Minnesota Court of Appeals Finds No EIS Needed for Mine Expansion
Posted on March 5, 2014
On January 27, 2014, the Minnesota Court of Appeals issued an unpublished decision affirming a determination by the Minnesota Department of Natural Resources (DNR) that no environmental impact statement (EIS) was required for an expansion of U.S. Steel’s Minntac Mine, a taconite mining and processing operation in Mountain Iron, Minnesota. In re Minntac Mine Extension Project in Mountain Iron, St. Louis County, 2014 WL 274077 (Minn. Ct. App. Jan. 27, 2014).
The Minntac facility was scheduled to end operations and begin the post-mining reclamation process in 2015, but the proposed extension would extend the expected life of the facility through 2031. Relators, the Minnesota Center for Environmental Advocacy (MCEA), argued that DNR’s environmental assessment worksheet (EAW) for the extension wrongly evaluated the potential environmental impacts of the mine extension by comparing them with existing environmental conditions at the mine site rather than with the reclamation process that would occur if the extension were not approved. The court rejected this argument as a conflation of the requirements for an EIS, which mandate consideration of alternatives including a “no action” alternative, with those for an EAW, which do not require an alternatives analysis.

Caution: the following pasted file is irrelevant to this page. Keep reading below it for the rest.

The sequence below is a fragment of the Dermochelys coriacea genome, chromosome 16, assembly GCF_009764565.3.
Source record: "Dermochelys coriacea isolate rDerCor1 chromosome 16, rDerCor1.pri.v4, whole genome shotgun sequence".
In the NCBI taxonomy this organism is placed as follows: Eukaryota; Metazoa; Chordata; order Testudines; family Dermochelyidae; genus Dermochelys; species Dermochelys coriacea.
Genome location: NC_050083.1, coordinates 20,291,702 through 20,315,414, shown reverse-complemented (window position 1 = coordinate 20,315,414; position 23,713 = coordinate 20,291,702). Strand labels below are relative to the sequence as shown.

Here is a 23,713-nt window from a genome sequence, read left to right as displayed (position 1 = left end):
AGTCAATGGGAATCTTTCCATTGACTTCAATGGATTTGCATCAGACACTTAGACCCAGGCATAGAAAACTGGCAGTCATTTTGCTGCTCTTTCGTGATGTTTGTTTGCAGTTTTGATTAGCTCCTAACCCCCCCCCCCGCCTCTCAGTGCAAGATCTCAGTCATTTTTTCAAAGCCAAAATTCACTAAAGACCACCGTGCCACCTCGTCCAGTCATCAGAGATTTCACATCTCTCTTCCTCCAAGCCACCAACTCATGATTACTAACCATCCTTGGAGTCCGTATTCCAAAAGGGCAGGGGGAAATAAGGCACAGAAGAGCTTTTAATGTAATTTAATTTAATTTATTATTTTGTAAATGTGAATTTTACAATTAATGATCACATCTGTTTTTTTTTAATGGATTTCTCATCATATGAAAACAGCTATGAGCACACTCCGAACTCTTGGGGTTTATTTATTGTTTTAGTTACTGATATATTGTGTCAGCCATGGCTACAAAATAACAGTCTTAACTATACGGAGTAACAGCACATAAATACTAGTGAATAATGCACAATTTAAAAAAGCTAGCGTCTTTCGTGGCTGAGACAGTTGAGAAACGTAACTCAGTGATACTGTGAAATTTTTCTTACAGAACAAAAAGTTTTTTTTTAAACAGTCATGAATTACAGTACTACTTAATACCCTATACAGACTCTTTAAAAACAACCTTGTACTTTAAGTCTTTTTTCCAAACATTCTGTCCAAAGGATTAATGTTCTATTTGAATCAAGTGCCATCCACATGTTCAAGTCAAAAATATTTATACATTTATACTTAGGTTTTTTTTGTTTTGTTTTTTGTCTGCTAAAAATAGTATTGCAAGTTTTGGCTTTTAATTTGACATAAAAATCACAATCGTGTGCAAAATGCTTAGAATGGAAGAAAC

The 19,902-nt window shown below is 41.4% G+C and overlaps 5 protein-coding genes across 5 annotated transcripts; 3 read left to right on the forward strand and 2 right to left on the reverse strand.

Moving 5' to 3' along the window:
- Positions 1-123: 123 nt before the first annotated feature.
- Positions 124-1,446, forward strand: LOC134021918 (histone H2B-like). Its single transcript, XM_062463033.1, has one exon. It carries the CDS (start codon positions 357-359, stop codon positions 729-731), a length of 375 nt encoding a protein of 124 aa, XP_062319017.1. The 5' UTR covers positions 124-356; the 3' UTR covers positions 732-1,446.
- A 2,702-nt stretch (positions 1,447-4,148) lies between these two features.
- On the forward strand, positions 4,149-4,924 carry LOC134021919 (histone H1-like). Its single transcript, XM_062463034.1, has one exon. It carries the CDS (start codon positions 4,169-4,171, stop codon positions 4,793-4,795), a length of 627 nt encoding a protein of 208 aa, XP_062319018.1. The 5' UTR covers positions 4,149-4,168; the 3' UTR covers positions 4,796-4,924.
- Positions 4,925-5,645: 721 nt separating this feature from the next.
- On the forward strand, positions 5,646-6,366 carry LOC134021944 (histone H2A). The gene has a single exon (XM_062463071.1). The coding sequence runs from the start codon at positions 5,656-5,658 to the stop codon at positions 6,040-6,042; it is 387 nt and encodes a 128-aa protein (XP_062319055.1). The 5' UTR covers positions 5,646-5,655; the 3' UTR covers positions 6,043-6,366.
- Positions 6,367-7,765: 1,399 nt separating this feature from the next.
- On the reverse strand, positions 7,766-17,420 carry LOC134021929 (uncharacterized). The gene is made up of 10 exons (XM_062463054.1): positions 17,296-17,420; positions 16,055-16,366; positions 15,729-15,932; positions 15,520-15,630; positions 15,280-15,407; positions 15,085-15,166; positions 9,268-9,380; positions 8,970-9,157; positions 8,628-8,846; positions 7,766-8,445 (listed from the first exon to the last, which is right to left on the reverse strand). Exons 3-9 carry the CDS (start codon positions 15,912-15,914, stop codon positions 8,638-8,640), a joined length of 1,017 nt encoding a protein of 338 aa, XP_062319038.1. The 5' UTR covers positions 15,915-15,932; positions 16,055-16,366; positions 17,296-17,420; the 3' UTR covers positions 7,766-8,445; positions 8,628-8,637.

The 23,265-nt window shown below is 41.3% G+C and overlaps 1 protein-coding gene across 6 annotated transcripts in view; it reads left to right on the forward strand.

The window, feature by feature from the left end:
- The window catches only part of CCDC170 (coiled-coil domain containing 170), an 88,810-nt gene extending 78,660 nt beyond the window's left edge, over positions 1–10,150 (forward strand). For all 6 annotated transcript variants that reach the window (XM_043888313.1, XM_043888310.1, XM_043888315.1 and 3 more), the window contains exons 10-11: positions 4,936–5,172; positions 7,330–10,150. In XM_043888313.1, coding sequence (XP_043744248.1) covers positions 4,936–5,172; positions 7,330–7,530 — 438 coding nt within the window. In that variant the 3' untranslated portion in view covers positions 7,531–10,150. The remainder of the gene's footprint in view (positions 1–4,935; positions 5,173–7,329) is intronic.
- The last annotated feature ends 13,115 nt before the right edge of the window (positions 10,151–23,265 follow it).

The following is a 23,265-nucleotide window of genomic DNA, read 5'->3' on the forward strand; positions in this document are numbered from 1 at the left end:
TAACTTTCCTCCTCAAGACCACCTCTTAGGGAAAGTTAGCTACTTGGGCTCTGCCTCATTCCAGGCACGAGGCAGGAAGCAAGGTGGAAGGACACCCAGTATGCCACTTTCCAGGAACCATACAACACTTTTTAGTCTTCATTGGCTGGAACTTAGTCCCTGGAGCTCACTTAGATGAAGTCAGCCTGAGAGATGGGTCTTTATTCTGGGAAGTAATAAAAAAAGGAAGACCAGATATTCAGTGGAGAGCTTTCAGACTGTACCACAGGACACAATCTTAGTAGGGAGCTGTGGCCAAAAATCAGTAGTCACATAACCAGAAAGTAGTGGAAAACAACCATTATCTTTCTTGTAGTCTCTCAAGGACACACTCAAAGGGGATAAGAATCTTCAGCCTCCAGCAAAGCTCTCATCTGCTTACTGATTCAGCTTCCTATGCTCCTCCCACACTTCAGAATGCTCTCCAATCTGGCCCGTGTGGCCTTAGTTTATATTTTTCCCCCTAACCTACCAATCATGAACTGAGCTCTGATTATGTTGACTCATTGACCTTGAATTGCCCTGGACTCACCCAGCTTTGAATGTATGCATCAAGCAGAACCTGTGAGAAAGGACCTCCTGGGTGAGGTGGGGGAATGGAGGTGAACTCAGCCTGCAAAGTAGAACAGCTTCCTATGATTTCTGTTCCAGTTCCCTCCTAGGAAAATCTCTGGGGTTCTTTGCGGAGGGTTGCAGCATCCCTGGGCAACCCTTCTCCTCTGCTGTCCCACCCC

The court also agreed with DNR that the environmental impacts of the mine extension would be limited by being “subject to mitigation by ongoing public regulatory authority,” Minn. R. 4410.1700, subp. 7(C), specifically, the authority of MPCA and DNR over Minntac’s NPDES permit and permit to mine. MCEA questioned the adequacy of the NPDES to minimize environmental impacts because Minntac was already out of compliance with several of the permit’s effluent limitations. However, the court noted that DNR reasonably concluded Minntac’s noncompliance was being adequately addressed through a schedule of compliance, and that any additional issues could be dealt with in the upcoming permit renewal process.
Finally, the court dismissed MCEA’s claim that DNR has an inherent conflict of interest because it is charged with both promoting mining and protecting the environment. Wrote the court, “the legislature has determined that it is appropriate for MDNR to balance these interests, and we will defer to that decision.”